Though it’s not impossible, it’s highly improbable that you will find business success without relying on a handful of technologies. Software is becoming more complex every minute, providing businesses specialized resources for particular processes. Conducting business “the old-fashioned way” without devices and apps is inviting unnecessary risk through your front door.
The business world moves at the speed of the internet ― which is to say absurdly fast ― and if you don’t use tech, your business will lag behind its tech-savvy competition. However, having tech is useless if you don’t understand how to use it. Before you open your doors, you should spend some time becoming familiar with necessary tech and gaining the following essential business tech skills.
Have you already decided what business you want to start? Take this quiz if you need help choosing a great business idea.
The good news is you probably don’t need to invest in phones. The bad news is you must become a whiz at communicating through email. It only takes a few hours for an inbox to become unmanageably full, and it only takes a few misplaced commas for your message to be misread. Though you might think you have mastered the art of email, you might double-check your communication competency with your regular correspondents before you start your business.
Nearly all of Microsoft Office is useful in a business setting, but Microsoft Excel is definitely the most applicable to the entrepreneur. You will soon use spreadsheets to organize everything from budgets to projects, saving you (and eventually your team) precious time and energy better devoted to other activities, like expanding your business.
Social media isn’t just a teen’s time-waster ― it is an essential marketing tool that all burgeoning businesses must use to grow an audience. You don’t have to be a Facebook guru or Twitter ninja, but you should be competent on the major social networking sites. You can use a tool like Hootsuite to manage your social media campaigns and remove some of the strain of being social.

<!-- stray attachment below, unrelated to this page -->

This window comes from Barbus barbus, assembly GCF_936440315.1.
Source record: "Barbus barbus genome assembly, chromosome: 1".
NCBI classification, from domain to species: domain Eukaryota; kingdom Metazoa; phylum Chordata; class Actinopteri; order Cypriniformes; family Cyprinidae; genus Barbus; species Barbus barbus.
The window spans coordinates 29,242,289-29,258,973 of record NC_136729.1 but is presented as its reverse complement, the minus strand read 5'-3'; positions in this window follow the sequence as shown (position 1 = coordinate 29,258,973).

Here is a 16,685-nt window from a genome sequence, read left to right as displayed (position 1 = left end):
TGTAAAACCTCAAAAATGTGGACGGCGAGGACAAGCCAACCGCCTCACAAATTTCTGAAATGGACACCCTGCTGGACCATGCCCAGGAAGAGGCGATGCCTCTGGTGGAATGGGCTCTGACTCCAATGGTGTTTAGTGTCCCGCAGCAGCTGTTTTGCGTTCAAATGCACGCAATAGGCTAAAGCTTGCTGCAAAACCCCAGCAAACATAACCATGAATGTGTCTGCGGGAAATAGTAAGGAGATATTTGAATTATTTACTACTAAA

No matter how innovative your product is, you won’t win your consumers’ hearts unless you have excellent design skills. As demonstrated by the continuing supremacy of Apple products, design matters, and sometimes it can matter more than the functionality of the product itself. Before you let your products loose on the market, you should spend some time tinkering with design.
Thanks to big data, modern businesses thrive on a glut of numbers. However, you won’t be able to do anything with those numbers unless you have mastered the science of analysis. There are a few online analytics tools, like these, to manage the more complex analyzing tasks, but knowing how to alter your business based on data is a vital skill.
6. Cloud Computing
To compete on the market, some of your business processes must take place on the cloud. Unfortunately, if you are an entrepreneur of the old school, you might not know where or what that is. Cloud computing is becoming an essential tech skill, so it might behoove you to pick up some knowledge about the cloud.
At its most fundamental level, wireframing is simply understanding the processes required to build something in tech, like a website or an app. More often, wireframing is outlining the scope of the project. In both cases, wireframing is a skill you need, as being able to communicate your needs and wants with your tech team is an invaluable skill.
Yes, coding is the thing programmers do to create software. Yes, your eventual IT team should be adept at coding. However, it is outstandingly helpful for entrepreneurs to understand the basics of coding (at the very least) so they have a better grasp on what is possible and plausible in their tech. Plus, basic coding skills will help you DIY some simple tech solutions without hiring outside help.
Writing has always been and will always be a necessary skill to run a business, but now that business runs on tech, it is even more crucial that you hone your writing abilities. Specs are incredibly dense documents with unique verbiage, and being fluent in the writing style your tech team is familiar with will make everyone’s job easier.
Jackie Roberson is a content coordinator and contributor who creates quality articles for topics like technology, home life, and education. She studied business management and is continually building positive relationships with other publishers and the Internet community.